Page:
During supper I learned that some were old hands and had brought with them all the requirements for a bar which they ran, very efficiently, each night throughout the week. Beside the Irish lady I had got friendly with a white American male, a black American male and a young Malaysian boy. I began to feel at home and at ease. We could see from the schedules that we were going to be busy and were working towards a production of Lady Windermere’s Fan at the end of the week.

The first evening after supper we all met up in the library to introduce ourselves and get to know each other. Gary came and stood next to me saying that he had been cramped against a book-case. I pointed out that there was lots more room at the other end and he wandered off. I don’t know why I behaved like such a klutz unless it was an innate instinct for self preservation. He told me afterwards he felt intimidated by me. Great!

Thankfully next day I was more relaxed and started to enjoy the classes. The cast of the play was chosen and the production side were divided into lighting, wardrobe, makeup, set design and stage management. We would all have time with each but had just one responsibility for the play. I was going to be in the lighting box with Gary. The casting was interesting. Charles, the black American was to play Lord Windermere – he was both thrilled and terrified.

Gary was a great teacher, sitting casually on a meccano- like structure on stage, immensely practical – the ARP bag contained bits of wire and screws and various implements which he used to adjust lights, scenery or anything that required it. He radiated amiability and everyone liked him. He had recovered from our initial brush and went out of his way to make me feel I had something valuable to contribute. There were two Cambridge graduates in our group and their knowledge of literature in general was bottomless and they could quote reams of Christopher Fry at the drop of a hat. Gary convinced me that all the knowledge in the world didn’t amount to a can of beans if one didn’t have a sense of theatre. He said I had this and wanted to see me put it in action. Men! You know what Shirley Valentine said about them?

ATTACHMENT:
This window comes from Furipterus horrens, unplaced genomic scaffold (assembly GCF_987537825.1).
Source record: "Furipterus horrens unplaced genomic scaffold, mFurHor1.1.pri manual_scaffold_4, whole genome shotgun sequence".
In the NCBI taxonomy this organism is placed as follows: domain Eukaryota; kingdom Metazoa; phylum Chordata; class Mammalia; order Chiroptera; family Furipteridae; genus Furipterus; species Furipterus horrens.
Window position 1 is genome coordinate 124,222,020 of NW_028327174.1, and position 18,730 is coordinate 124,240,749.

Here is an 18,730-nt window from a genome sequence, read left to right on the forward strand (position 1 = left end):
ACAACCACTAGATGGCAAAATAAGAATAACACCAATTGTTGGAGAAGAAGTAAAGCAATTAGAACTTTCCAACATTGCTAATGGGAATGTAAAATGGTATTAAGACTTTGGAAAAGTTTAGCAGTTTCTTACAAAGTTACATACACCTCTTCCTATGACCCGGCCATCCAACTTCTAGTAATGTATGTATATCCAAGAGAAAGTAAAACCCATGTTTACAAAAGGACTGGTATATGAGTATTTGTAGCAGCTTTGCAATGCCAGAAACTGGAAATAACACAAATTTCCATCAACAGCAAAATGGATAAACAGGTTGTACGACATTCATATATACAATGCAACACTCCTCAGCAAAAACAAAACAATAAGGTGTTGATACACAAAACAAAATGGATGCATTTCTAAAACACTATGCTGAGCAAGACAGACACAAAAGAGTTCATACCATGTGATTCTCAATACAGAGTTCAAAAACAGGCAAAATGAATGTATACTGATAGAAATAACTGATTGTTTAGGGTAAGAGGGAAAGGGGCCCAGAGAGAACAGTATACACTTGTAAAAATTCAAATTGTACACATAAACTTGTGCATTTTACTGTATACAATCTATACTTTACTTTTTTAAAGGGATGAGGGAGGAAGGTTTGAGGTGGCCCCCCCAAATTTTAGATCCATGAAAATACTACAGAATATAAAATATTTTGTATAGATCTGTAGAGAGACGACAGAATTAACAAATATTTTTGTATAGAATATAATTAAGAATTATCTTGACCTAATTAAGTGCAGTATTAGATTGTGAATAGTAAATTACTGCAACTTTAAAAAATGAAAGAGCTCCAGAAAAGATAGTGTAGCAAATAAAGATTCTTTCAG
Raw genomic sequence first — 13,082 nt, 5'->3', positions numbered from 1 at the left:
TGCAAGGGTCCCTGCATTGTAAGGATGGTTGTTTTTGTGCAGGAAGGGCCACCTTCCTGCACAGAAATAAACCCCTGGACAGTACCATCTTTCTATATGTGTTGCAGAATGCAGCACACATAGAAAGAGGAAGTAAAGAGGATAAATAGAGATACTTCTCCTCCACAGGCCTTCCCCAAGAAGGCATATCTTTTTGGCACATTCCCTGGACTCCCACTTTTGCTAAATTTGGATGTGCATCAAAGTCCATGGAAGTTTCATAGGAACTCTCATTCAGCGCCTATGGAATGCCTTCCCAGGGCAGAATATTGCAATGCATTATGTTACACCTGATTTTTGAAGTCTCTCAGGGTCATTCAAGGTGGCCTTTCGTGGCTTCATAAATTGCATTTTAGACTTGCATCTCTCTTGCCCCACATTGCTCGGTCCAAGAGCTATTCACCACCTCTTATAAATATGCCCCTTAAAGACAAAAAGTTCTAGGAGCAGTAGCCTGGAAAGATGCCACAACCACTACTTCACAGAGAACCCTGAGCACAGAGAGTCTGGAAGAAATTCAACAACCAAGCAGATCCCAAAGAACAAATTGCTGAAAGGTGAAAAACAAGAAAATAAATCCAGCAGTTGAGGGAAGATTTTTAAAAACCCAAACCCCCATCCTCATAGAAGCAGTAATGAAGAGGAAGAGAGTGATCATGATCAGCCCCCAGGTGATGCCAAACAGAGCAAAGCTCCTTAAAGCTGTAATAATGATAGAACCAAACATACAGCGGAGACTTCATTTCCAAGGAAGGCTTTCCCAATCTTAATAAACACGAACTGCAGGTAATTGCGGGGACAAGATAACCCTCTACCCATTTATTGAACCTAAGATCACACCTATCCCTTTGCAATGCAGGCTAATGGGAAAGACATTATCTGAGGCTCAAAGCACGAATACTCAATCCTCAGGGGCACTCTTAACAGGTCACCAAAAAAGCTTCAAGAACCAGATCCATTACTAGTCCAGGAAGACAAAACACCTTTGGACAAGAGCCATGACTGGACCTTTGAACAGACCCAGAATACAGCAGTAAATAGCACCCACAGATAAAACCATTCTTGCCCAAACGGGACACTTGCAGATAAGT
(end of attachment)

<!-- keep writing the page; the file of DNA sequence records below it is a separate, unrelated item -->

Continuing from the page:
The fellowship and camaraderie was such I was reminded of my training days in hospital. One day William and the boys called in to see me en route to Wallace and Fleur's. William said he had never seen me so relaxed and I should try to stay like that when I came home. It was lovely to see the boys and gave me a reality check; like most of the female students I was getting rather fond of Gary. At one session a group of us were sitting on a broad shelf and Gary took off his tie, before demonstrating something and draped it over my ankle. It felt such an intimate thing to do; I could feel my cheeks aflame.

There were a couple of trips to the theatre and we saw a magnificent production of ‘The Royal Hunt of the Sun’. Sheila, the Irish girl, knew the star Colin Blakely and took me back stage after the show. We met the wonderful Robert Stephens and then Colin, who arranged to meet us for a drink before the evening show. It was all very exciting and all the time the pressure was building as we prepared for the performance of the play. I was thankful to be working back stage and didn’t have to worry about learning lines.